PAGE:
This past week we rowed our next book, Lentil by Robert McCloskey. Last year, we had a great time with another McCloskey book, Blueberries for Sal so I was exited to see the author on this year’s list as well. It certainly did not disappoint.
Here’s a look at our week…
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Read the Book
We started our week reading Lentil and immediately enjoyed it. We actually read this one more than most this week. It’s a lighthearted story about a boy who wants to make music but he cannot sing nor can he play many instruments because he can’t “pucker his lips.” So he decides to play the harmonica and spends all his free time practicing until he becomes an expert at it. His harmonica playing ends up saving the day when he is able to play even thought everyone else is frozen with “puckered lips.”
Since the book takes place in a fictional town in Ohio, we pulled up a map of the United States and found Ohio on it. We then found our state (Connecticut). We talked about how Connecticut was a small state and Ohio was much bigger. M was cute though, looking out the window exclaiming “but look at how BIG it is here!”
We then discussed directions and looked at the picture of a compass. After drawing a line from our state to Ohio, we figured out that we would have to drive West to get to Ohio and East to get home again.
The American Flag
M loves the American flag and points it out whenever she sees one flying in the wind. Since the flag was present in the book, we decided to make our own American flag. Instead of gluing it into the lap book, we taped it to a ruler (I couldn’t find a stick or pole!) and M marched around with it for the better part of the week.
*If you are going to make your own American flag, I would recommend printing a large copy of it to be colored in. M got really frustrated trying to color in the one provided in the lap book since it was small and even though she tried, she couldn’t keep the colors in the lines.*
We also read a book called Stars & Stripes: Our National Flag that showed depictions of different flags that have been used throughout the history of the United States. When we saw the original American flag created by Betsy Ross, we talked about what was different compared to the flag now. I explained that there are 50 states today but there were only 13 original states.
Since M and J aren’t in a traditional school, they don’t have many opportunities to learn the Pledge of Allegiance. Despite what a growing number of Americans feel, I want my children to grow up both proud and respectful of the freedom our country has fought so hard to ensure. So this week we took our make-shift American flag and practiced the Pledge. One of my goals for this school year is to have the Pledge of Allegiance memorized by the end of the year.
As part of the lap book this week, M cut and glued a number of different monuments. M was really into this but I wasn’t surprised. Last year, we took a trip to Washington DC and M loved the different monuments and statues that were on almost every corner. She has spent the past year consistently asking when we can go back.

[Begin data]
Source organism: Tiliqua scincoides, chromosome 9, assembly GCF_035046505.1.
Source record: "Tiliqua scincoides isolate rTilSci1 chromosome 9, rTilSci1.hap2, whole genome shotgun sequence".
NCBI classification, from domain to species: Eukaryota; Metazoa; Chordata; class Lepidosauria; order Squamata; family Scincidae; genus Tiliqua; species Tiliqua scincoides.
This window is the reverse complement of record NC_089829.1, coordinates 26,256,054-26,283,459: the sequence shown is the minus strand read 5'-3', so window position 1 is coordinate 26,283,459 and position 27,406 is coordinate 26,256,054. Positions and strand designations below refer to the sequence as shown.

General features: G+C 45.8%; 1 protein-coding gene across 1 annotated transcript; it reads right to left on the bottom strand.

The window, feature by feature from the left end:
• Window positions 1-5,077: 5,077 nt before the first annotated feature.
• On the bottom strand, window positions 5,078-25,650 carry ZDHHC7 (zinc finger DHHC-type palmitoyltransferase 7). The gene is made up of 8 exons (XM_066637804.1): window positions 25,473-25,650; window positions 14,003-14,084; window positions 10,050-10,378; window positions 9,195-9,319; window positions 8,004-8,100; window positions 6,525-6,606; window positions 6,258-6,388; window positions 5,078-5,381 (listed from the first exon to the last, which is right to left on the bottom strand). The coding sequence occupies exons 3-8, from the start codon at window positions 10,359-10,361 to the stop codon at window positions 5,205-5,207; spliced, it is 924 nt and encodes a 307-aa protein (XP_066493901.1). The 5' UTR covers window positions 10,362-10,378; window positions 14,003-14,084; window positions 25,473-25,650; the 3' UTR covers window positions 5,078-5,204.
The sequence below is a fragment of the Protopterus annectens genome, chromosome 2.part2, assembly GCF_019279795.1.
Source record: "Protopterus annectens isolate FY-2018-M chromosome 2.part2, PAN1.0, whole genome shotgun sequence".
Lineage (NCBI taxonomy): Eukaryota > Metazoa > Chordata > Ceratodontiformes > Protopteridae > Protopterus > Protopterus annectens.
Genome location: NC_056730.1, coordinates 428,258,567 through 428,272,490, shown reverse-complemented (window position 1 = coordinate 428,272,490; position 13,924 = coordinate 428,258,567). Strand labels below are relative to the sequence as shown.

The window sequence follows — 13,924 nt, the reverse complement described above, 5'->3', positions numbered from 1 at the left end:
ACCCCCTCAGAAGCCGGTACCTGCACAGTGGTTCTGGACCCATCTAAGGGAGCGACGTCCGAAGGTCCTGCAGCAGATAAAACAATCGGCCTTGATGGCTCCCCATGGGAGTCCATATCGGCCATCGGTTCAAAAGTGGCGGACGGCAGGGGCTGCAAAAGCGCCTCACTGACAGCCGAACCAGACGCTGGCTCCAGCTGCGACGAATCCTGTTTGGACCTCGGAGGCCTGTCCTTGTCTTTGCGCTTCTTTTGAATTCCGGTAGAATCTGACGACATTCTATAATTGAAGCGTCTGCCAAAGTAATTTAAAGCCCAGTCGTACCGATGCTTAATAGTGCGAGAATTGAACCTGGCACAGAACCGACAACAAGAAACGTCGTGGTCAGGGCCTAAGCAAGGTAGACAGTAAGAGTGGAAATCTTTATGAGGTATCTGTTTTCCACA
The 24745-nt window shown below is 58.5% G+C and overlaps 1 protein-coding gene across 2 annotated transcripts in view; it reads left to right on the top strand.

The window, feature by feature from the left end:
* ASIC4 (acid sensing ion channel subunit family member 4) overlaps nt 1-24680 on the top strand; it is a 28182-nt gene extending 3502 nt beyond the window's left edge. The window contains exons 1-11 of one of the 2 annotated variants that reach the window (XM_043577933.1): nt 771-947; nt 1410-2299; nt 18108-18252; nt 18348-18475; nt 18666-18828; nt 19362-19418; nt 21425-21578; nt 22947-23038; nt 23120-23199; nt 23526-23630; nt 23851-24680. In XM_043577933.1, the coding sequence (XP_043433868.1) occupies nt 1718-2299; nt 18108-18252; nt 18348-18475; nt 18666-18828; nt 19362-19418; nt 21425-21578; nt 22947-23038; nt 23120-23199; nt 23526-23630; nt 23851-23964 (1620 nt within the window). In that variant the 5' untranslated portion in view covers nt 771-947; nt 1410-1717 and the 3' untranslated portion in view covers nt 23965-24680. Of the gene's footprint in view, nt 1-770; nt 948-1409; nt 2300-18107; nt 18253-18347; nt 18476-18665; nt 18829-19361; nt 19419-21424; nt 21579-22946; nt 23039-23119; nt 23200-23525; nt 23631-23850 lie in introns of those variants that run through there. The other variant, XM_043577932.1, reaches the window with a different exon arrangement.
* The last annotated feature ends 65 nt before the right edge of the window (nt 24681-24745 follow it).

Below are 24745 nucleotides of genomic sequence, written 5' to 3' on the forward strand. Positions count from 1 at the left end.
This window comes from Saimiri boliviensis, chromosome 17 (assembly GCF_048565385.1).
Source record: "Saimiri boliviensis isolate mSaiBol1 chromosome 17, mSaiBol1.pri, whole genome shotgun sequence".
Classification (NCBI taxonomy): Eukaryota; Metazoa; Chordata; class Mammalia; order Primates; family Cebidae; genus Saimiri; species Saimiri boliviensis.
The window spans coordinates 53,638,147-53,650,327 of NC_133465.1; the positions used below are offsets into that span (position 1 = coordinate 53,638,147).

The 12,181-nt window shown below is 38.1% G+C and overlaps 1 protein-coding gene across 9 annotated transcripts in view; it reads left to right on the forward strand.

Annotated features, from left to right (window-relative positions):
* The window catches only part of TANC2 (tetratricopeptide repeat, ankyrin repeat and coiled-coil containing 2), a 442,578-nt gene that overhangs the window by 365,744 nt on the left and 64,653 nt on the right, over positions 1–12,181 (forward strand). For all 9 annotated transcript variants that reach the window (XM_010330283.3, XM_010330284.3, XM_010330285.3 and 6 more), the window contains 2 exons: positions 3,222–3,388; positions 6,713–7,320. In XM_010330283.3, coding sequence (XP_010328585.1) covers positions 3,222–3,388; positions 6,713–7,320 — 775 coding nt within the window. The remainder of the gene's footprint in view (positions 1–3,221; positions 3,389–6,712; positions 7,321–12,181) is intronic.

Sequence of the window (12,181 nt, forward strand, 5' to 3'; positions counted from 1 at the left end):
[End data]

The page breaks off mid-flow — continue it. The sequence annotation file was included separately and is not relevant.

We then read this fantastic book about different American symbols and monuments. M was so excited that she had even seen a few of then in person already! After we talked about which one’s we’ve already seen, we picked the one’s we’d like to see next. Our list includes:
- Statue of Liberty
- The White House (M asked if we could take a tour inside, since we only saw it from the outside last time)
- The Capital Building
Fractions with Fruit
When the boys were napping one afternoon, M and I sat down with an apple and banana to learn about fractions. Using the apple, I walked her through the concepts of whole, half and quarter. I then gave her the knife and let her practice the same concepts using the banana. As she cut the banana into halves and then quarters, I showed her what that fraction looks like written out.
As an added bonus, we then had a delicious snack to enjoy while we finished her school work!
Lentil plays the harmonica because it doesn’t require him to pucker his lips. Towards the end of the story, the whole town is stuck with puckered lips because Old Sneep was sucking on a lemon. Instead of simply trying to pucker our lips like they did in the story, we took lemon slices and let the pucker come naturally.
I thought the kids would get a kick out of trying lemons. While they love to drink my lemon water, sucking the actual juice of a lemon is quite a different experience. I think I was the only one with truly puckered lips though as M and J treated it more like a snack they were enjoying! It was only afterwards that they admitted their mouths felt a little funny!
Lentil spends the majority of the book playing music on his harmonica. So of course, we did too! Using the same song he plays in the book (“She’ll Be Coming Round the Mountain”), we picked out instruments and had our very own Lentil parade. If you don’t have a copy of that song (we didn’t), there were some great options on You Tube. M and J liked the Sesame Street version best.
We had such a blast this week with Lentil, I hope you do too with your little ones!